Two notorious antebellum New York murder cases--a prostitute slashed in an elegant brothel and a tradesman bludgeoned by the brother of inventor Samuel Colt--set off journalistic scrambles over the meanings of truth, objectivity, and the duty of the press that reverberate to this day. In 1833 an entirely new kind of newspaper--cheap, feisty, and politically independent--introduced American readers to the novel concept of what has come to be called objectivity in news coverage. The penny press was the first medium that claimed to present the true, unbiased facts to a democratic audience. But in Froth and Scum, Andie Tucher explores--and explodes--the notion that 'objective' reporting will discover a single, definitive truth. As they do now, news stories of the time aroused strong feelings about the possibility of justice, the privileges of power, and the nature of evil. The prostitute's murder in 1836 sparked an impassioned public debate, but one newspaper's 'impartial investigation' pleased the powerful by helping the killer go free. Colt's 1841 murder of the tradesman inspired universal condemnation, but the newspapers' singleminded focus on his conviction allowed another secret criminal to escape. By examining media coverage of these two sensational murders, Tucher reveals how a community's needs and anxieties can shape its public truths. The manuscript of this book won the 1991 Allan Nevins Prize of the Society of American Historians for the best-written dissertation in American history. from the book Journalism is important. It catches events on the cusp between now and then--events that still may be changing, developing, ripening. And while new interpretations of the past can alter our understanding of lives once led, new interpretations of the present can alter the course of our lives as we live them. Understanding the news properly is important. The way a community receives the news is profoundly influenced by who its members are, what they hope and fear and wish, and how they think about their fellow citizens. It is informed by some of the most occult and abstract of human ideas, about truth, beauty, goodness, and justice.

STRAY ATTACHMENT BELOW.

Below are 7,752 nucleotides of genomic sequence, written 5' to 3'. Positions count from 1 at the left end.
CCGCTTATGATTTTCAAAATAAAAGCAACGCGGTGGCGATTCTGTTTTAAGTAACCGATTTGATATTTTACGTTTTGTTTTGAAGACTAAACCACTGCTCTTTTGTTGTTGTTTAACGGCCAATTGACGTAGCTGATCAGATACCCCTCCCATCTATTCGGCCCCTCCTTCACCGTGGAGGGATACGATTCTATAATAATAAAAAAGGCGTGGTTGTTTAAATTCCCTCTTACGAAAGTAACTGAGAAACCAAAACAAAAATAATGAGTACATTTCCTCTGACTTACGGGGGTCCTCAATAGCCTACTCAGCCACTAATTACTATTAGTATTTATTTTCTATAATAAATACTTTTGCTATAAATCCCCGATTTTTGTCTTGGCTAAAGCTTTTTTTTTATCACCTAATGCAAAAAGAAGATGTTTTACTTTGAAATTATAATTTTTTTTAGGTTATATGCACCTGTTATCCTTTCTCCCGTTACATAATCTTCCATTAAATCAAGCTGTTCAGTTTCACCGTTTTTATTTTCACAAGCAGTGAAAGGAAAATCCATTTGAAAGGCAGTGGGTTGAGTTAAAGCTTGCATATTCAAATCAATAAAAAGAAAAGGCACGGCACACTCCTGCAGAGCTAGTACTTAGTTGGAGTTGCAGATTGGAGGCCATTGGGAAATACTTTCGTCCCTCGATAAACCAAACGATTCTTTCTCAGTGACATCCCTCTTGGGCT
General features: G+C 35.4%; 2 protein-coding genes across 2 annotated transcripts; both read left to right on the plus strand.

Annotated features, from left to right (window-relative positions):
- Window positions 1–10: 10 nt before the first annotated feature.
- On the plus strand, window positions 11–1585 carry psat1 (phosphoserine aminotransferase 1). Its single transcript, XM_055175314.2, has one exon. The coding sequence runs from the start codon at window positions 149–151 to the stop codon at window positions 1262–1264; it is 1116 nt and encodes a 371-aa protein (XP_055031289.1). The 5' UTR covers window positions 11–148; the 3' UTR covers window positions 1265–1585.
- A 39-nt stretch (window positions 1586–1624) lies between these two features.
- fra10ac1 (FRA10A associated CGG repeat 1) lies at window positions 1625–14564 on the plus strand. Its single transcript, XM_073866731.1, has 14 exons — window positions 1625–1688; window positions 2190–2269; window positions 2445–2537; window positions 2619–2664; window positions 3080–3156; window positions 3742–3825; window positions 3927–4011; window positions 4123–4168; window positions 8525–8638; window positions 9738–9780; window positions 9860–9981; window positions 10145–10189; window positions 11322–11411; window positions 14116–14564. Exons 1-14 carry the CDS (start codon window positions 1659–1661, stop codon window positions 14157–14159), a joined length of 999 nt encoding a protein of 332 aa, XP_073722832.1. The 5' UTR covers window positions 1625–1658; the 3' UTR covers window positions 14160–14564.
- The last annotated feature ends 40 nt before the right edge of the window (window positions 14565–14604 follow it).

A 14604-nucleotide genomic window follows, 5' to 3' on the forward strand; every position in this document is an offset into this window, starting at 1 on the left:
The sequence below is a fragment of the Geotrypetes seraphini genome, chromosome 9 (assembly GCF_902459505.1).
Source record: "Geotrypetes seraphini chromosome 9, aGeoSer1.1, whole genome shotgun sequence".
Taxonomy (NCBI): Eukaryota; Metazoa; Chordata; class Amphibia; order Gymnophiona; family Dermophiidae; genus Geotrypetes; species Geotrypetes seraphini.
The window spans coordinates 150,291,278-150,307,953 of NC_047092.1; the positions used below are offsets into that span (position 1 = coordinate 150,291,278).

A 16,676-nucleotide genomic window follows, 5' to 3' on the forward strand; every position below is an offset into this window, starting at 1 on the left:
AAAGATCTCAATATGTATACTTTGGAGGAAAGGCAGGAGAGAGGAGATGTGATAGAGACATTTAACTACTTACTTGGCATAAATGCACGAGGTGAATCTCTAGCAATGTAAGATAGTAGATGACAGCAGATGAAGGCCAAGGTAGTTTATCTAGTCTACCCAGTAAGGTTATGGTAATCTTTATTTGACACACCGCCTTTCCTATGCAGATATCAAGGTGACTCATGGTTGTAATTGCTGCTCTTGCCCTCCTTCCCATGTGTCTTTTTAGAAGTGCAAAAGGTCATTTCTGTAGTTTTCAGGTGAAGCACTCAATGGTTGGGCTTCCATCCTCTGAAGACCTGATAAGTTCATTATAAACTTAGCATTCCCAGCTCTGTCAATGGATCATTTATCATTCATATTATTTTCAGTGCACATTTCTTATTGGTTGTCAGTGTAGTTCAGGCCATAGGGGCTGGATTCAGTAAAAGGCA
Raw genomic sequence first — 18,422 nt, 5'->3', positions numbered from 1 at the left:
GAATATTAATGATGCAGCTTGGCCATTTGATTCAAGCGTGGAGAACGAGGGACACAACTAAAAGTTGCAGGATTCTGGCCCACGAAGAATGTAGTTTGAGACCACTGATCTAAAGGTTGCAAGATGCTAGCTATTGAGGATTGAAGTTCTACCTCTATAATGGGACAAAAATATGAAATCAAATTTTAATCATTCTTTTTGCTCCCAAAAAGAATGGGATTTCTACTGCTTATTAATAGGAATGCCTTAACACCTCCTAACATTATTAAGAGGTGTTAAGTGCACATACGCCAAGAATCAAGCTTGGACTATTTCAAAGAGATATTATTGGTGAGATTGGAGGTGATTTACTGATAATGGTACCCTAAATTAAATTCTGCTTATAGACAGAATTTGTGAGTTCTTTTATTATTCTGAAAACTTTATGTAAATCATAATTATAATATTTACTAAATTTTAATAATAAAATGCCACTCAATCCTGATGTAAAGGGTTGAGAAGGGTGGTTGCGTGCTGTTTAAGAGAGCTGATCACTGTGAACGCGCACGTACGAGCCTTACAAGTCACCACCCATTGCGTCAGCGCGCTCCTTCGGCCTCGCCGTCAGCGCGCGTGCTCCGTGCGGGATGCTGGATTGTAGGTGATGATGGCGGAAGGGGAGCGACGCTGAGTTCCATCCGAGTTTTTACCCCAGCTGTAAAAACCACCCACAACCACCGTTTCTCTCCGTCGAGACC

In May 1798, after Congress released the XYZ Affair dispatches to the public, a raucous crowd took to the streets of Philadelphia. Some gathered to pledge their support for the government of President John Adams, others to express their disdain for his policies. Violence, both physical and political, threatened the safety of the city and the Union itself. To combat the chaos and protect the nation from both external and internal threats, the Federalists swiftly enacted the Alien and Sedition Acts. Oppressive pieces of legislation aimed at separating so-called genuine patriots from objects of suspicion, these acts sought to restrict political speech, whether spoken or written, soberly planned or drunkenly off-the-cuff. Little more than twenty years after Americans declared independence and less than ten since they ratified both a new constitution and a bill of rights, the acts gravely limited some of the very rights those bold documents had promised to protect. In The Alien and Sedition Acts of 1798, Terri Diane Halperin discusses the passage of these laws and the furor over them, as well as the difficulties of enforcement. She describes in vivid detail the heated debates and tempestuous altercations that erupted between partisan opponents: one man pulled a gun on a supporter of the act in a churchyard; congressmen were threatened with arrest for expressing their opinions; and printers were viciously beaten for distributing suspect material. She also introduces readers to the fraught political divisions of the late 1790s, explores the effect of immigration on the new republic, and reveals the dangers of partisan excess throughout history. Touching on the major sedition trials while expanding the discussion beyond the usual focus on freedom of speech and the press to include the treatment of immigrants, Halperin’s book provides a window through which readers can explore the meaning of freedom of speech, immigration, citizenship, the public sphere, the Constitution, and the Union.